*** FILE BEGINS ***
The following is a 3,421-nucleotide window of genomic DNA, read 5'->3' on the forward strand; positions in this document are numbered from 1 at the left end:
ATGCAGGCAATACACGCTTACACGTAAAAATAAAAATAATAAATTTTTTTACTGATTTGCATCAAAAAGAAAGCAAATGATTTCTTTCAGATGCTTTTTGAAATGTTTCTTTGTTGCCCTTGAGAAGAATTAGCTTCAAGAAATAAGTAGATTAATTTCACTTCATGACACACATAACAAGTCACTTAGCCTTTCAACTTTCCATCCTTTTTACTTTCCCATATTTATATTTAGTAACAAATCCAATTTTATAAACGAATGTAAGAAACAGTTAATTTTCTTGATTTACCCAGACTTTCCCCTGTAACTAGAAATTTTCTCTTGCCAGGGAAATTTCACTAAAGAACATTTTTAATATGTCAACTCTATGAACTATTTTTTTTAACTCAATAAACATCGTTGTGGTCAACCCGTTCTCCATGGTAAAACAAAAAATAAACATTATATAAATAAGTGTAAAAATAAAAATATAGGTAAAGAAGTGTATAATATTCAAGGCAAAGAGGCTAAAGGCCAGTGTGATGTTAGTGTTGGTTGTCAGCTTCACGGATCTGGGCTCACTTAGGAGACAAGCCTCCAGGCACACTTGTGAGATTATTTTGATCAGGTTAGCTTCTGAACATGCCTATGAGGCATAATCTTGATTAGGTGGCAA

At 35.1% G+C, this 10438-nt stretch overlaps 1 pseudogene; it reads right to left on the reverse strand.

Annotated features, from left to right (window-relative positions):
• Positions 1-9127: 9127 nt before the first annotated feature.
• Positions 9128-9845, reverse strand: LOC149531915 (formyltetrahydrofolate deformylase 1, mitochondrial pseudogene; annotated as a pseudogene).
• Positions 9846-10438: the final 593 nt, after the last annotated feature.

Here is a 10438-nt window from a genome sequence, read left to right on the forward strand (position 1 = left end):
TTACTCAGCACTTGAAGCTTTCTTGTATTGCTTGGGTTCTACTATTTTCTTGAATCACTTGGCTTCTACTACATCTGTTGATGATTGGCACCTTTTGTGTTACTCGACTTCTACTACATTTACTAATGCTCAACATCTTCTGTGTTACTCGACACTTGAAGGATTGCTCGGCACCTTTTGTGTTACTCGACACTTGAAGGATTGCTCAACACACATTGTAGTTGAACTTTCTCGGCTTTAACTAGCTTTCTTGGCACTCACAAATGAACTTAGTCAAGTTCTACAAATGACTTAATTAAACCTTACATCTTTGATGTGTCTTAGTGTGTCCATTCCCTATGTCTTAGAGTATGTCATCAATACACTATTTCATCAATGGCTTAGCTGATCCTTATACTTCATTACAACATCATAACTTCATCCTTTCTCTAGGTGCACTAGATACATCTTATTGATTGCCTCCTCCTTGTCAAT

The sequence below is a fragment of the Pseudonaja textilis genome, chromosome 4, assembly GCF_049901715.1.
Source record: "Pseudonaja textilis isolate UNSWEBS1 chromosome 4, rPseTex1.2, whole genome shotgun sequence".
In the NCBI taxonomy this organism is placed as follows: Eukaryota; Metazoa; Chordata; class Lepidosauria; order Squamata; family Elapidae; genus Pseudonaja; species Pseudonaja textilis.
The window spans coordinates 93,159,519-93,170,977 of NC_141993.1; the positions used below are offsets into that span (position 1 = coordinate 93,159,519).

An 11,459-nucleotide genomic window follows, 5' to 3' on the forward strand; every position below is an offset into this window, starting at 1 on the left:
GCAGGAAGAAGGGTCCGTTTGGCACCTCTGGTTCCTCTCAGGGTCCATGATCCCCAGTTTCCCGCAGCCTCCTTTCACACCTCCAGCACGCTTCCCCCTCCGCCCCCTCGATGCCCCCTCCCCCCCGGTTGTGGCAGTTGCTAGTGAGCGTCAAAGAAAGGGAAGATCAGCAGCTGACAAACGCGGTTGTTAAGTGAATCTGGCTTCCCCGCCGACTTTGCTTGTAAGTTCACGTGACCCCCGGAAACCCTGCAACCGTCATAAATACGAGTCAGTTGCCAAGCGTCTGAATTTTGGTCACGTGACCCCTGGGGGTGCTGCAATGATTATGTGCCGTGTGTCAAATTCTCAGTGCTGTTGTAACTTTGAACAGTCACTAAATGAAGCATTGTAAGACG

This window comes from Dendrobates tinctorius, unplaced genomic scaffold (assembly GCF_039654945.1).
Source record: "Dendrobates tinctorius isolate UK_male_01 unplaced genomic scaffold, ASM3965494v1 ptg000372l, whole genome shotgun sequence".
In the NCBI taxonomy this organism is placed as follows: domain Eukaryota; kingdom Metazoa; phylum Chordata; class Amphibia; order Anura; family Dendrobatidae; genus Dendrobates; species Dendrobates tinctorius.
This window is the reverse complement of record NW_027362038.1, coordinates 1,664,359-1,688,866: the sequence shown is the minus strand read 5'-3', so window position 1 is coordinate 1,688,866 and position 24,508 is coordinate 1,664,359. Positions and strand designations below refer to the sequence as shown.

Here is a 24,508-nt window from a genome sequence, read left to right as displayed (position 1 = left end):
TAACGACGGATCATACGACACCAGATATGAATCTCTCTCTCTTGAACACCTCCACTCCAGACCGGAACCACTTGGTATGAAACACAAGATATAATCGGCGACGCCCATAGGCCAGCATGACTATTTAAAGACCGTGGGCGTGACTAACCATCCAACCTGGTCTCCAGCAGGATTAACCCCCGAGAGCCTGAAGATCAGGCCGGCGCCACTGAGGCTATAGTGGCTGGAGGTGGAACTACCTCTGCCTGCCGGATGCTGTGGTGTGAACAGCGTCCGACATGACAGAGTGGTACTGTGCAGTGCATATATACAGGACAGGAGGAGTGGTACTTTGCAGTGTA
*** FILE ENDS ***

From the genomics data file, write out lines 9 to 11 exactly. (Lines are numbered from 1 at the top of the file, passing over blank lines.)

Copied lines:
TTACTCAGCACTTGAAGCTTTCTTGTATTGCTTGGGTTCTACTATTTTCTTGAATCACTTGGCTTCTACTACATCTGTTGATGATTGGCACCTTTTGTGTTACTCGACTTCTACTACATTTACTAATGCTCAACATCTTCTGTGTTACTCGACACTTGAAGGATTGCTCGGCACCTTTTGTGTTACTCGACACTTGAAGGATTGCTCAACACACATTGTAGTTGAACTTTCTCGGCTTTAACTAGCTTTCTTGGCACTCACAAATGAACTTAGTCAAGTTCTACAAATGACTTAATTAAACCTTACATCTTTGATGTGTCTTAGTGTGTCCATTCCCTATGTCTTAGAGTATGTCATCAATACACTATTTCATCAATGGCTTAGCTGATCCTTATACTTCATTACAACATCATAACTTCATCCTTTCTCTAGGTGCACTAGATACATCTTATTGATTGCCTCCTCCTTGTCAAT

The sequence below is a fragment of the Pseudonaja textilis genome, chromosome 4, assembly GCF_049901715.1.
Source record: "Pseudonaja textilis isolate UNSWEBS1 chromosome 4, rPseTex1.2, whole genome shotgun sequence".